uninflationary employment-generating growthgreenspun.com : LUSENET : Economic History (and Related Observations) : One Thread
I'm a student working on a paper right now and it would help a lot if you could answer this question for me.
Is it possible to have uninflationary employment-generating growth? and if ever, is it a sustainable condition?
-- Rhea Amakusa (firstname.lastname@example.org), January 01, 2002
we can have by changing the system of gdp
-- hossein sed (Hossein3333@yahoo.com), October 21, 2003.
It is obviously too late to help with your paper but maybe I can help the next person with a similar question.
The way your question is worded “Is it possible to have uninflationary employment-generating growth? and if ever, is it a sustainable condition?” makes me suspect you've gbeen taught "growth causes inflation." That is abolsutely not true.
The short answer: yes it is possible and it happens all the time. Growth does not cause inflation. Inflation causes inflationary growth. Increased productivity causes real growth. But since both forms of growth occur simutaneously and are measured as increased demand and higher prices it is difficult for the FED (or anyone else) to distinguish between the two as they happen and sometimes for years to come.
*************** Growth does not cause inflation (in fact growth tends to cure inflation but the wording and mechanism are tricky).
Prices increase for many reasons but not all price increases are inflation. By definition price increases caused by an “excess” money supply are inflationary price increases, or as Milton Friedman once put it “all inflation is monetary all the time and everywhere,” (that’s an approximate quote).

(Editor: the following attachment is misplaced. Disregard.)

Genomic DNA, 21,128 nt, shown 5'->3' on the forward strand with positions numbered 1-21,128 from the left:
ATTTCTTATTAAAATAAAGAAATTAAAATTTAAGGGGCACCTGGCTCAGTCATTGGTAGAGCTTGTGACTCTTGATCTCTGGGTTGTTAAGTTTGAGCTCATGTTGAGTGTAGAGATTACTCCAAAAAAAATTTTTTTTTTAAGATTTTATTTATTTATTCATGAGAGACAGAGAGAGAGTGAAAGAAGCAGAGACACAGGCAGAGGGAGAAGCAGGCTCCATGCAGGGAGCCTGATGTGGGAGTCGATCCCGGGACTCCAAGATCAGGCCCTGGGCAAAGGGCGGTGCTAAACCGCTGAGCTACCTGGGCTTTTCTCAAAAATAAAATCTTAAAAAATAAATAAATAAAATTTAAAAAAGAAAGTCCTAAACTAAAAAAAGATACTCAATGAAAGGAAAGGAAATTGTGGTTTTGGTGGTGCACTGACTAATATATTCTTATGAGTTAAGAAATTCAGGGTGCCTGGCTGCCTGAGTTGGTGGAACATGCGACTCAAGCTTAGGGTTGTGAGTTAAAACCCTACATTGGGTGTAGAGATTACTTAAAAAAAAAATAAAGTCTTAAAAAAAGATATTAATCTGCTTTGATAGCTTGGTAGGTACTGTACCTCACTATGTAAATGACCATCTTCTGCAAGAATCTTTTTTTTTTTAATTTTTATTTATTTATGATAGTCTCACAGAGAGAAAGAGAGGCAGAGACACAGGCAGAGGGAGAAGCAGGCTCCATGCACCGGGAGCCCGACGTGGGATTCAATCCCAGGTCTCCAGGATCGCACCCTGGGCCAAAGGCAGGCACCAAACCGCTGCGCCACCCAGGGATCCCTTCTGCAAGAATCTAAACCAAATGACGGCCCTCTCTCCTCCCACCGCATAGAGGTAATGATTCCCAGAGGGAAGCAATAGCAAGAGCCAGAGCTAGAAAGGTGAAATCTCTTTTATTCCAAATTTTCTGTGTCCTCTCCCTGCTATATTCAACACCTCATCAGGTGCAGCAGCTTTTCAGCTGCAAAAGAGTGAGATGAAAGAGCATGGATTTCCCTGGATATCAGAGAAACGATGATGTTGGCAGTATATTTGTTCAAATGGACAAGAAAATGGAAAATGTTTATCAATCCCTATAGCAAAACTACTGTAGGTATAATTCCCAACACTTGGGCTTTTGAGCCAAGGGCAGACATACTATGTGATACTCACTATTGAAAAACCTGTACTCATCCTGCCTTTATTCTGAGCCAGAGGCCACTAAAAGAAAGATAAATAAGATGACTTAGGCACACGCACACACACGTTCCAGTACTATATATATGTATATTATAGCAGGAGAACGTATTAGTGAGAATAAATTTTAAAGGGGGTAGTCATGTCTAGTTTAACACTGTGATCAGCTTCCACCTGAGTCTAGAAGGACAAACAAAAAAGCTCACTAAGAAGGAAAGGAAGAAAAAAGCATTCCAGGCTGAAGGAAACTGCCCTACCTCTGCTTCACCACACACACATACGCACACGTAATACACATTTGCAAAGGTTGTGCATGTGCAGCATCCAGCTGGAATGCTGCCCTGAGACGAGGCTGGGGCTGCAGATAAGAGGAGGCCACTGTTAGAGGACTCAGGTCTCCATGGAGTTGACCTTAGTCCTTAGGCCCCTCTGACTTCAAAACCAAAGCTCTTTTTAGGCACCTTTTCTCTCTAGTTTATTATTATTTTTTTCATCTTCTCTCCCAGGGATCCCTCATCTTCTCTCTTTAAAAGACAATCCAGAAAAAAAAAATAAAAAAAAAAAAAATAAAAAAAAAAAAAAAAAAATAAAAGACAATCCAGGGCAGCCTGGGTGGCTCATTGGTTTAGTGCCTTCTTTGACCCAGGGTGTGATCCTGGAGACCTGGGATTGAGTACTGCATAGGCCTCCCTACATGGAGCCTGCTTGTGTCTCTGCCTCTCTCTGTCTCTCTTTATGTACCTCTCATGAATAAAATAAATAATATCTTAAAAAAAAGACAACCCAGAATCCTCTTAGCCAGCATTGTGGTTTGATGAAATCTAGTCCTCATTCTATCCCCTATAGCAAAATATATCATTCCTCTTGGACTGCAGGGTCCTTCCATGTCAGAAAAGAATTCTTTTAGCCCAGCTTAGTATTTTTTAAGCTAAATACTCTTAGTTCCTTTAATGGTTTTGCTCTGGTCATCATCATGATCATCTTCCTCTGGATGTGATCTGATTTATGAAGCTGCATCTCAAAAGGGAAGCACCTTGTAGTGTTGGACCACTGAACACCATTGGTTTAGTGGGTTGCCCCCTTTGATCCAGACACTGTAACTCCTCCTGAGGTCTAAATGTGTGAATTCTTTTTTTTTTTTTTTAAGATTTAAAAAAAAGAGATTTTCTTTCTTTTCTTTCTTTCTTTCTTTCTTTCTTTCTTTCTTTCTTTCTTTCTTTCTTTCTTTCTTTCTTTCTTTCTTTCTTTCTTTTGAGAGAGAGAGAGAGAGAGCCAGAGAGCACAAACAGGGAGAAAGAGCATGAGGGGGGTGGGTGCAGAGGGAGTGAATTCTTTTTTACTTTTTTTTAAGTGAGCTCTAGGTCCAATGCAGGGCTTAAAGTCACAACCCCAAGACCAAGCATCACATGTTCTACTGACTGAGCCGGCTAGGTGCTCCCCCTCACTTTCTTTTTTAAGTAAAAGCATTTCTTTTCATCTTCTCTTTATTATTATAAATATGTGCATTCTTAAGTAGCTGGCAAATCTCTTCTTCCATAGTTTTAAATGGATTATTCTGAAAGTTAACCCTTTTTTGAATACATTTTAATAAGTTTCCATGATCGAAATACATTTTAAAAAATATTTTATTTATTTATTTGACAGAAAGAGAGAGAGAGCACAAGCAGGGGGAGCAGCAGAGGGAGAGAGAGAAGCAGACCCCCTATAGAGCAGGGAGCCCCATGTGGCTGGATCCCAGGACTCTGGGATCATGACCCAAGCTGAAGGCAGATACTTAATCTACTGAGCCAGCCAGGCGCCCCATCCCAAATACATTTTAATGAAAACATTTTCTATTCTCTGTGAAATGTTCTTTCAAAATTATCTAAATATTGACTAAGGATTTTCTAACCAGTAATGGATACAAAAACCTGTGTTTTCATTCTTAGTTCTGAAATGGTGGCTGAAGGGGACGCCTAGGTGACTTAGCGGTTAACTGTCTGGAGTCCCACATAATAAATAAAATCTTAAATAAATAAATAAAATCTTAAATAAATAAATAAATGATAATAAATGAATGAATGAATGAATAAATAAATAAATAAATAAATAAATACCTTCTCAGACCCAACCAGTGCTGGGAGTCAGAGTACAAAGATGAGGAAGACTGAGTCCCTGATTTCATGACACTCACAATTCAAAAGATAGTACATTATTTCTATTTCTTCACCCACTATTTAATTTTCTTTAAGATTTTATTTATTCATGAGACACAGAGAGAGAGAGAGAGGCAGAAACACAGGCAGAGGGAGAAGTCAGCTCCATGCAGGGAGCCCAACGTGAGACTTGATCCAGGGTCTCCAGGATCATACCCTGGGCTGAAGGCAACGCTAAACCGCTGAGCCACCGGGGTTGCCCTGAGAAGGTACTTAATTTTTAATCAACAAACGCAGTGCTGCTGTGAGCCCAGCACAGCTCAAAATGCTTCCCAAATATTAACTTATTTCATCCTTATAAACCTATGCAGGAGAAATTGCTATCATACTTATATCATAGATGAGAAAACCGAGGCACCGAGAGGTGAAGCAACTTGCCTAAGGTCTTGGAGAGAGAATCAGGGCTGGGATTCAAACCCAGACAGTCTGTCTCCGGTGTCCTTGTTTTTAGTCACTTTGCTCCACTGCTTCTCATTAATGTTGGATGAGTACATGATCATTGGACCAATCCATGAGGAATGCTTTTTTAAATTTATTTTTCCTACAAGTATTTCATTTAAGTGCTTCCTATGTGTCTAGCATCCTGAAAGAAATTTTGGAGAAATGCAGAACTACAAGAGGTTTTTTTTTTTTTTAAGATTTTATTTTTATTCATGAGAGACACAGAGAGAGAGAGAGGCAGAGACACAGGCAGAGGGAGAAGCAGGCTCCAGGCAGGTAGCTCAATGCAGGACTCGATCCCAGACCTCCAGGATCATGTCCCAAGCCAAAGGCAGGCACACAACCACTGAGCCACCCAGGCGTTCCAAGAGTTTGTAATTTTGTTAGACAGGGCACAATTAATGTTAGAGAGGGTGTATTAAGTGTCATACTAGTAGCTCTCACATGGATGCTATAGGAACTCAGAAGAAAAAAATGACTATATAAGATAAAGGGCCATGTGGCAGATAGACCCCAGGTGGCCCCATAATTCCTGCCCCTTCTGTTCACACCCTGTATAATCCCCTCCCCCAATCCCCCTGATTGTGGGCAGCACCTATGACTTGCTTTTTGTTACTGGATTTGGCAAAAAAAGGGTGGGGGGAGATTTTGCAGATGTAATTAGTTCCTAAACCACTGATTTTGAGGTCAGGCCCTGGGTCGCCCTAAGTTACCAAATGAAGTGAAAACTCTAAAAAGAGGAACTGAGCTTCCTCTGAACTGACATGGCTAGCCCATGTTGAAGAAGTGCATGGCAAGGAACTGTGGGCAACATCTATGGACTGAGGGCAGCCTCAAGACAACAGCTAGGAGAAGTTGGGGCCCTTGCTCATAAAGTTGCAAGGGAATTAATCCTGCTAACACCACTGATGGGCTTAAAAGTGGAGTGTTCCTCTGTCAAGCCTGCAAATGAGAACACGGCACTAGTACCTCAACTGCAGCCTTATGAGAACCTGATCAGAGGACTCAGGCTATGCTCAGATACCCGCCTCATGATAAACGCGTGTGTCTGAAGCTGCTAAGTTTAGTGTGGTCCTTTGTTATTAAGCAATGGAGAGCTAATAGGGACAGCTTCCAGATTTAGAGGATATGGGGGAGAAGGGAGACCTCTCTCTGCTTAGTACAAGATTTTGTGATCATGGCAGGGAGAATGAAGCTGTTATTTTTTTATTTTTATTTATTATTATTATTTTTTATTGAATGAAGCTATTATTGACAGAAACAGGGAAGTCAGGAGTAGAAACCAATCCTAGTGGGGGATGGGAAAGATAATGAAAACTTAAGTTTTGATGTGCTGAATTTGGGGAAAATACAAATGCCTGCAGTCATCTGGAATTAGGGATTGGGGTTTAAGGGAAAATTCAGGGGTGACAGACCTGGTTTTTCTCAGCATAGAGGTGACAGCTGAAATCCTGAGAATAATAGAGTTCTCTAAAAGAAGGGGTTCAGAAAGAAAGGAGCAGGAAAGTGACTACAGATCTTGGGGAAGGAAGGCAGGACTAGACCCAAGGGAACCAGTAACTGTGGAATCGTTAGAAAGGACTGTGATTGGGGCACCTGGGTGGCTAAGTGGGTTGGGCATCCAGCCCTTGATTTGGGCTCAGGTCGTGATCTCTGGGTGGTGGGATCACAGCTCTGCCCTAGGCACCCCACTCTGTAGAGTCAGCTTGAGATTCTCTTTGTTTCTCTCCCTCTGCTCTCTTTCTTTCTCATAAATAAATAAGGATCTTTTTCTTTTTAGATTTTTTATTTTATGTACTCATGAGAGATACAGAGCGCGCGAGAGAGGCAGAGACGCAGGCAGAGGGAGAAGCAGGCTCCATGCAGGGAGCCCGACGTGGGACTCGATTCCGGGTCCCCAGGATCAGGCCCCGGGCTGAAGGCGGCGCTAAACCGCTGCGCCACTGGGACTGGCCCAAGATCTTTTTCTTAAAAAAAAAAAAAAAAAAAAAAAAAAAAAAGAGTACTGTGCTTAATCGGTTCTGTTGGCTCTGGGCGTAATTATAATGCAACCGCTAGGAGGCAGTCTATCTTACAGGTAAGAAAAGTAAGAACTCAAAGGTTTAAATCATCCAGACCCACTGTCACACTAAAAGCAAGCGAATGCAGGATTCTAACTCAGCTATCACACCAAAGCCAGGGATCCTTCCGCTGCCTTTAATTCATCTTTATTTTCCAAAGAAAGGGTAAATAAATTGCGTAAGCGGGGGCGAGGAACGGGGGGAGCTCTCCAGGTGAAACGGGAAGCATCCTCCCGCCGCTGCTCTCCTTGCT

Inflationary growth: Economists measure the economy as the GDP and the GDP is spending. Imagine that you are an engineer and out of every paycheck you put $200 into a money market account (which is where much of the money in checking accounts winds up). Now imagine that an “excess” in money market account balances across America causes your bank to lower the interest rate you’re getting. Remember this is a temporary excess and not one that “should” have happened. Upset at the lower interest rate you withdraw most of your account and spend the money on a new computer. That increase in demand for computers is repeated all across America driving up the number of computers sold, the number of people working in the computer sales industry and the price of computers. BTW prices are also increasing across a whole spectrum of goods and services in the same fashion and your REAL take-home pay becomes lower as a result. VIOLA “excess” money supply caused growth and commensurate price increases: inflation.
But since so many people withdrew money from their checking accounts the money supply returned to normal, interest rates are raised again. You regret buying the computer, you certainly don’t buy another one next month, prices drop and unemployment follows. VIOLA: a monetary (inflationary) trade cycle. Boom to bust.
Real (non-inflationary) Growth: Now imagine that instead, you become a better engineer, or perhaps your company becomes a better company, or taxes are lowered, or perhaps technology improves. Whatever the cause, it is a REAL improvement in your productivity and you get a pay increase. Similar improvements, slowly over time happen throughout the economy. You use your pay increase to buy a computer and so do thousands like you. Now there is new demand for computers, higher prices for computers and more employment in the computer sales industry but this time it is REAL and (although there will be statistical peaks and dips) will be long-lasting.
-- bob hyneman (big fan of JB Say) (email@example.com), October 22, 2003.